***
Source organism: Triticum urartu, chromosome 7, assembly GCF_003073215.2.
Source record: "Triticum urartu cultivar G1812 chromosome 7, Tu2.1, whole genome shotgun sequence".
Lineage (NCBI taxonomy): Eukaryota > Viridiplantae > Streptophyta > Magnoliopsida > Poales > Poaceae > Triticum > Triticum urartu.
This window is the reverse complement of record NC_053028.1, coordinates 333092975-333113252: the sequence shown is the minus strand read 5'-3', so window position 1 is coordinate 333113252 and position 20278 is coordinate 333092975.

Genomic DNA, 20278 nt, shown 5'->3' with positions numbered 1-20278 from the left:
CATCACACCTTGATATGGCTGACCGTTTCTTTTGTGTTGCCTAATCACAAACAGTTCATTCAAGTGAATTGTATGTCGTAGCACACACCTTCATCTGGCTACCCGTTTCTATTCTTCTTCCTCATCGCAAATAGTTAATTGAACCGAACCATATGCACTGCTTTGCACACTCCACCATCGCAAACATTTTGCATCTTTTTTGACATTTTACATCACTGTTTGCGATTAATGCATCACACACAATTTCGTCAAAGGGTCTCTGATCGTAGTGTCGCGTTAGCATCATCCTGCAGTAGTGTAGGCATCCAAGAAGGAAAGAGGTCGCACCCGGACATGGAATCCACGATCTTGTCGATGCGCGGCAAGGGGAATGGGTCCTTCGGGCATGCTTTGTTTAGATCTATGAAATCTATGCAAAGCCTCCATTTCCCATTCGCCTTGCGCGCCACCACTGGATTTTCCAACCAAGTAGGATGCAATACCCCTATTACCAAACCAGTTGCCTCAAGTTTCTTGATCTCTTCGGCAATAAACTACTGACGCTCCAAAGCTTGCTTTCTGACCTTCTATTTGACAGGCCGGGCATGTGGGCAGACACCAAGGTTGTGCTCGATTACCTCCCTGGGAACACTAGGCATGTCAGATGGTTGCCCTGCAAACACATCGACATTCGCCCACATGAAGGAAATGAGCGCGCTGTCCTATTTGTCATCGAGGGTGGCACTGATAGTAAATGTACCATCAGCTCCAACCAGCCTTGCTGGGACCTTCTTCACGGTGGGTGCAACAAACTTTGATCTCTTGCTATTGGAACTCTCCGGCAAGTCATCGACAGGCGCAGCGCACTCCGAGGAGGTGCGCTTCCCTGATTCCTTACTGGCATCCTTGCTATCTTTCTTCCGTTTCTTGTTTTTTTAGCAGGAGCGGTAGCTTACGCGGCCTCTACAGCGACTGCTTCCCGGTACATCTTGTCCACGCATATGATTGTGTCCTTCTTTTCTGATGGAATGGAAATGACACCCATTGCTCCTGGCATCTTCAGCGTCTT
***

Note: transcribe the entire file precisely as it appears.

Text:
Source organism: Triticum urartu, chromosome 7, assembly GCF_003073215.2.
Source record: "Triticum urartu cultivar G1812 chromosome 7, Tu2.1, whole genome shotgun sequence".
Lineage (NCBI taxonomy): Eukaryota > Viridiplantae > Streptophyta > Magnoliopsida > Poales > Poaceae > Triticum > Triticum urartu.
This window is the reverse complement of record NC_053028.1, coordinates 333092975-333113252: the sequence shown is the minus strand read 5'-3', so window position 1 is coordinate 333113252 and position 20278 is coordinate 333092975.

Genomic DNA, 20278 nt, shown 5'->3' with positions numbered 1-20278 from the left:
CATCACACCTTGATATGGCTGACCGTTTCTTTTGTGTTGCCTAATCACAAACAGTTCATTCAAGTGAATTGTATGTCGTAGCACACACCTTCATCTGGCTACCCGTTTCTATTCTTCTTCCTCATCGCAAATAGTTAATTGAACCGAACCATATGCACTGCTTTGCACACTCCACCATCGCAAACATTTTGCATCTTTTTTGACATTTTACATCACTGTTTGCGATTAATGCATCACACACAATTTCGTCAAAGGGTCTCTGATCGTAGTGTCGCGTTAGCATCATCCTGCAGTAGTGTAGGCATCCAAGAAGGAAAGAGGTCGCACCCGGACATGGAATCCACGATCTTGTCGATGCGCGGCAAGGGGAATGGGTCCTTCGGGCATGCTTTGTTTAGATCTATGAAATCTATGCAAAGCCTCCATTTCCCATTCGCCTTGCGCGCCACCACTGGATTTTCCAACCAAGTAGGATGCAATACCCCTATTACCAAACCAGTTGCCTCAAGTTTCTTGATCTCTTCGGCAATAAACTACTGACGCTCCAAAGCTTGCTTTCTGACCTTCTATTTGACAGGCCGGGCATGTGGGCAGACACCAAGGTTGTGCTCGATTACCTCCCTGGGAACACTAGGCATGTCAGATGGTTGCCCTGCAAACACATCGACATTCGCCCACATGAAGGAAATGAGCGCGCTGTCCTATTTGTCATCGAGGGTGGCACTGATAGTAAATGTACCATCAGCTCCAACCAGCCTTGCTGGGACCTTCTTCACGGTGGGTGCAACAAACTTTGATCTCTTGCTATTGGAACTCTCCGGCAAGTCATCGACAGGCGCAGCGCACTCCGAGGAGGTGCGCTTCCCTGATTCCTTACTGGCATCCTTGCTATCTTTCTTCCGTTTCTTGTTTTTTTAGCAGGAGCGGTAGCTTACGCGGCCTCTACAGCGACTGCTTCCCGGTACATCTTGTCCACGCATATGATTGTGTCCTTCTTTTCTGATGGAATGGAAATGACACCCATTGCTCCTGGCATCTTCAGCGTCTT